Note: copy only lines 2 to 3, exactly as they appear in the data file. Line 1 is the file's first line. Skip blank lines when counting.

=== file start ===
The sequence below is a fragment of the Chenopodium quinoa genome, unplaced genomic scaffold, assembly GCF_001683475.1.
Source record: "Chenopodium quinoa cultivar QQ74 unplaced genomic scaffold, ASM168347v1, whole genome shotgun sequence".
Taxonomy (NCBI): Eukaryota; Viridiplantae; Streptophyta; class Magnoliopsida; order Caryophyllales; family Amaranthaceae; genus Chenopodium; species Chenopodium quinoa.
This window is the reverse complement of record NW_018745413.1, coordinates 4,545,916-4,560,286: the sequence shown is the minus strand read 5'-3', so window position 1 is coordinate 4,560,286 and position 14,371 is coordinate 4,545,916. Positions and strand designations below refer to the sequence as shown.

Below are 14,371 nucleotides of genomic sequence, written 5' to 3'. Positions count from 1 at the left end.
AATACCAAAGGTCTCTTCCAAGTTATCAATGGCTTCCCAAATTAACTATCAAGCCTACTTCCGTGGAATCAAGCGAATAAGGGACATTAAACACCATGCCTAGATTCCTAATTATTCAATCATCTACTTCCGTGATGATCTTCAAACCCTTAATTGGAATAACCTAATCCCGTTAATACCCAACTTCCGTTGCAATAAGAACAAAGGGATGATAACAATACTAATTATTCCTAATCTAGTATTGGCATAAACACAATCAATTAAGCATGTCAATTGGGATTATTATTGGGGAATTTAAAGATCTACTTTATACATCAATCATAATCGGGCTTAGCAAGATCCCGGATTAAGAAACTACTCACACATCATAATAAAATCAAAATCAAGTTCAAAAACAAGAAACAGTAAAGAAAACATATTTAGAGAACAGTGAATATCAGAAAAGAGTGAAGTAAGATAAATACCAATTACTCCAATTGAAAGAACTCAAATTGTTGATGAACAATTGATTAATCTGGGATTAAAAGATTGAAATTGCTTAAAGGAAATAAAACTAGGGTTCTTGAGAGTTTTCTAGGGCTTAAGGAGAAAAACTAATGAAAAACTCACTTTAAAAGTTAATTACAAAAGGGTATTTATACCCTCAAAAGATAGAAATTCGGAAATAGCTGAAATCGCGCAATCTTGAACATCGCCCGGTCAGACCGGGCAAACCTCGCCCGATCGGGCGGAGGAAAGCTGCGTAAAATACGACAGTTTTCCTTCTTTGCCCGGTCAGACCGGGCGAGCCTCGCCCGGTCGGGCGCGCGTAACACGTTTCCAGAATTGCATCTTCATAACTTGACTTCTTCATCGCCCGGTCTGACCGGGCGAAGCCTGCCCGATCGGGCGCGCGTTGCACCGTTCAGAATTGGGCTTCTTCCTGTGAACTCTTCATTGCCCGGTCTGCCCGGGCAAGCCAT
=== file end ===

Source record: "Chenopodium quinoa cultivar QQ74 unplaced genomic scaffold, ASM168347v1, whole genome shotgun sequence".
Taxonomy (NCBI): Eukaryota; Viridiplantae; Streptophyta; class Magnoliopsida; order Caryophyllales; family Amaranthaceae; genus Chenopodium; species Chenopodium quinoa.